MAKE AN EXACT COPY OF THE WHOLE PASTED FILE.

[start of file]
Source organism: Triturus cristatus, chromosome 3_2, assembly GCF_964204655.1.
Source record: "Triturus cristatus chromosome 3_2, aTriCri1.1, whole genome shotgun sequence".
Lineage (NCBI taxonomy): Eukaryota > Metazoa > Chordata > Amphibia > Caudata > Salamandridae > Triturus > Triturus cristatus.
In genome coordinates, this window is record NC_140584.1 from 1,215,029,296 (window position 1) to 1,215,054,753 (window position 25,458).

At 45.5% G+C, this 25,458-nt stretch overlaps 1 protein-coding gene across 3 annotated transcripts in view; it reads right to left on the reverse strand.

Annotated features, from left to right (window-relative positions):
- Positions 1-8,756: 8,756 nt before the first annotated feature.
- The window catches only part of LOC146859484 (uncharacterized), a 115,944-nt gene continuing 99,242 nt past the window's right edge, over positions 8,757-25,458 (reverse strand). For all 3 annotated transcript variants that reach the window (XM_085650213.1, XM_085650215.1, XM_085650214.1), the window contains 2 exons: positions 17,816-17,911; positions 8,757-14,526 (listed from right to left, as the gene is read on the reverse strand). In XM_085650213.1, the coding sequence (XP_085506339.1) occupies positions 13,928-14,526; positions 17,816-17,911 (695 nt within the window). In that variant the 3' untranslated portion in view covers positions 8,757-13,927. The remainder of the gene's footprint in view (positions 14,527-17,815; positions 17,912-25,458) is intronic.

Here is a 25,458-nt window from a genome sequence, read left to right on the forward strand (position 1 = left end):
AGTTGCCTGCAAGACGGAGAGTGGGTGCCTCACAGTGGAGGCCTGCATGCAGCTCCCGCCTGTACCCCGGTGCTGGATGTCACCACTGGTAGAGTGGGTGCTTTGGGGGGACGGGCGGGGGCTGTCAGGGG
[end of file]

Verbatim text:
Source organism: Triturus cristatus, chromosome 3_2, assembly GCF_964204655.1.
Source record: "Triturus cristatus chromosome 3_2, aTriCri1.1, whole genome shotgun sequence".
Lineage (NCBI taxonomy): Eukaryota > Metazoa > Chordata > Amphibia > Caudata > Salamandridae > Triturus > Triturus cristatus.
In genome coordinates, this window is record NC_140584.1 from 1,215,029,296 (window position 1) to 1,215,054,753 (window position 25,458).

At 45.5% G+C, this 25,458-nt stretch overlaps 1 protein-coding gene across 3 annotated transcripts in view; it reads right to left on the reverse strand.

Annotated features, from left to right (window-relative positions):
- Positions 1-8,756: 8,756 nt before the first annotated feature.
- The window catches only part of LOC146859484 (uncharacterized), a 115,944-nt gene continuing 99,242 nt past the window's right edge, over positions 8,757-25,458 (reverse strand). For all 3 annotated transcript variants that reach the window (XM_085650213.1, XM_085650215.1, XM_085650214.1), the window contains 2 exons: positions 17,816-17,911; positions 8,757-14,526 (listed from right to left, as the gene is read on the reverse strand). In XM_085650213.1, the coding sequence (XP_085506339.1) occupies positions 13,928-14,526; positions 17,816-17,911 (695 nt within the window). In that variant the 3' untranslated portion in view covers positions 8,757-13,927. The remainder of the gene's footprint in view (positions 14,527-17,815; positions 17,912-25,458) is intronic.

Here is a 25,458-nt window from a genome sequence, read left to right on the forward strand (position 1 = left end):
AGTTGCCTGCAAGACGGAGAGTGGGTGCCTCACAGTGGAGGCCTGCATGCAGCTCCCGCCTGTACCCCGGTGCTGGATGTCACCACTGGTAGAGTGGGTGCTTTGGGGGGACGGGCGGGGGCTGTCAGGGG